Religion, Legends and Magic

Emma Plant Author Interview

Emma Plant Author Interview

For the Devil Has Come with Great Wrath provides a glimpse of the havoc the Devil can wreak when he comes for the End of Days and in search of a young Office Manager. What served as your inspiration while you were writing this novel?

The very first inspiration was a sort of vision, about 10 years ago. I saw a woman standing in a room surrounded by old wood and stones. She was close to a canopy bed and she was carrying a big, heavy, woolen blanket towards a window. I felt her sorrow, she was sad about somebody, she tremendously missed a person. Ten years after I was sitting in my beautiful sunroom in Northern BC, sipping tea and staring at the dark woods outside, the trees turning red, brown and orange, the crab apples filling the air with their sweet smell. I stared for maybe 5 minutes, after which I felt an extreme urge to write. I took my laptop and hastily started recording the events that would lead to “For the Devil Has Come with Great Wrath”. I started writing in September. I had the entire story in my head, but I was busy with my daily activities, so I decided to set up a plan: I had to write at least 3,000 words a day, making up for those days in which I did not have time to write. That year the winter was particularly harsh, I felt I was held captive, and writing was the only escape from the daily -30°C, from the roads covered in ice and snow, from the long hours of darkness. I wrote almost every day, not having to think once about how the story would evolve: the adventures just flew out of me, in a sort of “channeling”. In February my first book was finished, but 6 more were already brewing in my head, including the sequels of this first book. It was only at that point that I decided to walk the next mile, and treat it as a professional work. I contacted the BC Editors Association and was smitten by their reactions to my little story. After contacting the BC Editors Association, I decided to go on a solo trip through British Columbia, Washington, Idaho, Montana and Alberta. Every evening I would check my emails and find those of authorities in the field that loved my work and were looking forward to read the entire story. This incredible experience spurred me to publish the novel.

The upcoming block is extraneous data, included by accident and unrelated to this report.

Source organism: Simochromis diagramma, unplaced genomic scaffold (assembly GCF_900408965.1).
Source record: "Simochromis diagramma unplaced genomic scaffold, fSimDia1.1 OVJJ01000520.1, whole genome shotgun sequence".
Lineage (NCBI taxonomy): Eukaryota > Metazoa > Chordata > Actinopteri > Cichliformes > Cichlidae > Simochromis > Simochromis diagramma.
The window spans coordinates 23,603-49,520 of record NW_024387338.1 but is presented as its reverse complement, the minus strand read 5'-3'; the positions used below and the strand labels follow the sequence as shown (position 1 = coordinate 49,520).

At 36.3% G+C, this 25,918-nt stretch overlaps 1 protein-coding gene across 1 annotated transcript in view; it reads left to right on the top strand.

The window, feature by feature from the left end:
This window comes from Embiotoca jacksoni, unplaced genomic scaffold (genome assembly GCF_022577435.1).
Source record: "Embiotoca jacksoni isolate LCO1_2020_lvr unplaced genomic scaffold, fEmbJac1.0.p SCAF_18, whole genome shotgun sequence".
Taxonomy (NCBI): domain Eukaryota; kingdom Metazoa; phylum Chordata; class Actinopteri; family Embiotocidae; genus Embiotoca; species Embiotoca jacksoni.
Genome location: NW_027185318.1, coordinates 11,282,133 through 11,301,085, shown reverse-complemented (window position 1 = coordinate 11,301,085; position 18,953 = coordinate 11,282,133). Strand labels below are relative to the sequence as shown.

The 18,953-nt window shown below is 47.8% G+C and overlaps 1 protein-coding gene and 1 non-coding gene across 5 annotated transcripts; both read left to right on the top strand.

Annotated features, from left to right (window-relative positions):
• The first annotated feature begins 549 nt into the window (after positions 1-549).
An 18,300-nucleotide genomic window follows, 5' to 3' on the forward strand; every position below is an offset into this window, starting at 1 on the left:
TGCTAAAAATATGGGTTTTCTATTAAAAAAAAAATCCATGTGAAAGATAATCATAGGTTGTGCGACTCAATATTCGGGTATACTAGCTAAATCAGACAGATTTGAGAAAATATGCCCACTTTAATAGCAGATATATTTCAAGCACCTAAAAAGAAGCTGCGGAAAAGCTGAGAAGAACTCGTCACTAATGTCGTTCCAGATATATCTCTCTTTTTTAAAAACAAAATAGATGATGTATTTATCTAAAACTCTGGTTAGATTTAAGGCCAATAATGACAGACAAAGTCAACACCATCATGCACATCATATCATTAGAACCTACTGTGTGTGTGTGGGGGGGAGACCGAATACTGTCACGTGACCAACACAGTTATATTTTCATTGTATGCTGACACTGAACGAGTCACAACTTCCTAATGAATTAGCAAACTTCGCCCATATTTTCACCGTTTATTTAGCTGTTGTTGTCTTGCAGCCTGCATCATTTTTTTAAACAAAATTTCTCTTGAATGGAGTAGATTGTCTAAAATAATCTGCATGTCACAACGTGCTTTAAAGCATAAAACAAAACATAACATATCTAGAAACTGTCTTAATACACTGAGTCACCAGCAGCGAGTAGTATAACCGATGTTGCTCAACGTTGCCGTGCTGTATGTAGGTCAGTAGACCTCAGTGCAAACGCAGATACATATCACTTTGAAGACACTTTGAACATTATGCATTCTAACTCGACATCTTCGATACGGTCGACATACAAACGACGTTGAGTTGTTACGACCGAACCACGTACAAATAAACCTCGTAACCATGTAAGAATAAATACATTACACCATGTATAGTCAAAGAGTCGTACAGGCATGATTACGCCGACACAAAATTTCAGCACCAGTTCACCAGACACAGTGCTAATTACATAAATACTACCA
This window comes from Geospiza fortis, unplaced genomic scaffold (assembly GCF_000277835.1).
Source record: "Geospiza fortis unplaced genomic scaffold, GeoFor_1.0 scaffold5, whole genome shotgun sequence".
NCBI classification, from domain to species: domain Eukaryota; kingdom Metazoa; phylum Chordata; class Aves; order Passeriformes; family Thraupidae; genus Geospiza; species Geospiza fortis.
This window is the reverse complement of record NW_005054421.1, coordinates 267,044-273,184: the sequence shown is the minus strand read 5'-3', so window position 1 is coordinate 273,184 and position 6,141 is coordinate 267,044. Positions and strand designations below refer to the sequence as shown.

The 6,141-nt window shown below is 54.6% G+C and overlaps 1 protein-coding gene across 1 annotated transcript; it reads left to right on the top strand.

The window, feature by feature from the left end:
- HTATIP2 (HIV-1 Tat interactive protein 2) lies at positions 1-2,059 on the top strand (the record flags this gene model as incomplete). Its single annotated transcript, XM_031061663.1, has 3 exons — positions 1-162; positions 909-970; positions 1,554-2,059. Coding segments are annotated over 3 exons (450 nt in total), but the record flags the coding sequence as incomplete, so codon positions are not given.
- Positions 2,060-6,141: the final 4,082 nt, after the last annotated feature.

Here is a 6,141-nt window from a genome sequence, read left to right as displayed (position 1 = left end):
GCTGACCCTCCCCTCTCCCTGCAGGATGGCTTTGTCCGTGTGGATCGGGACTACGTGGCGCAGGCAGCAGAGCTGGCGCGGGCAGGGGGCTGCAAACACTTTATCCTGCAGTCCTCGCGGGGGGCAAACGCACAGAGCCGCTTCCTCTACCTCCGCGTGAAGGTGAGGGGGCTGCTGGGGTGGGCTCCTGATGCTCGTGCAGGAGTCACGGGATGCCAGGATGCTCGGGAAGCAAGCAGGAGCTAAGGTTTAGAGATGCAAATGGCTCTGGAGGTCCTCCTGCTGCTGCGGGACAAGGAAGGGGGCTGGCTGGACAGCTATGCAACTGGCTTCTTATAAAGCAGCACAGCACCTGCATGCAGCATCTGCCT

My upbringing also definitely influenced my story-telling. Both my parents are attached to traditions, religion, legends and magic. My mother made sure that I would not forget about my roots, the Valley, the village “on top of the lake” (Summus Lacus), our religion. My father enhanced everything with magic and mystery.

This book is a genre-crossing novel with elements of fantasy, christian, and supernatural as well. Did you start writing with this in mind, or did this happen organically as you were writing?

The story was absolutely not planned. I just decided to start writing it without even knowing how it would evolve. I did not prepare an outline, I did not fill my walls with sticky notes, I did not have pages and pages of comments. I do have a little notebook, containing information regarding, for example, how old the characters are, if they are allergic to something, when their birthdays are, when they met each other. Nothing about the story itself. It was as if I was writing events that really happened, and the intention was just to make sure those occurrences could be remembered by future generations. My editor, Janet Southcott from Viridian Earth Contract, called my novel a “New Age fantasy”.

Your book has some fantastical creatures, but what I enjoyed was how your characters worked in harmony with one another. What were some themes you wanted to capture while creating your characters?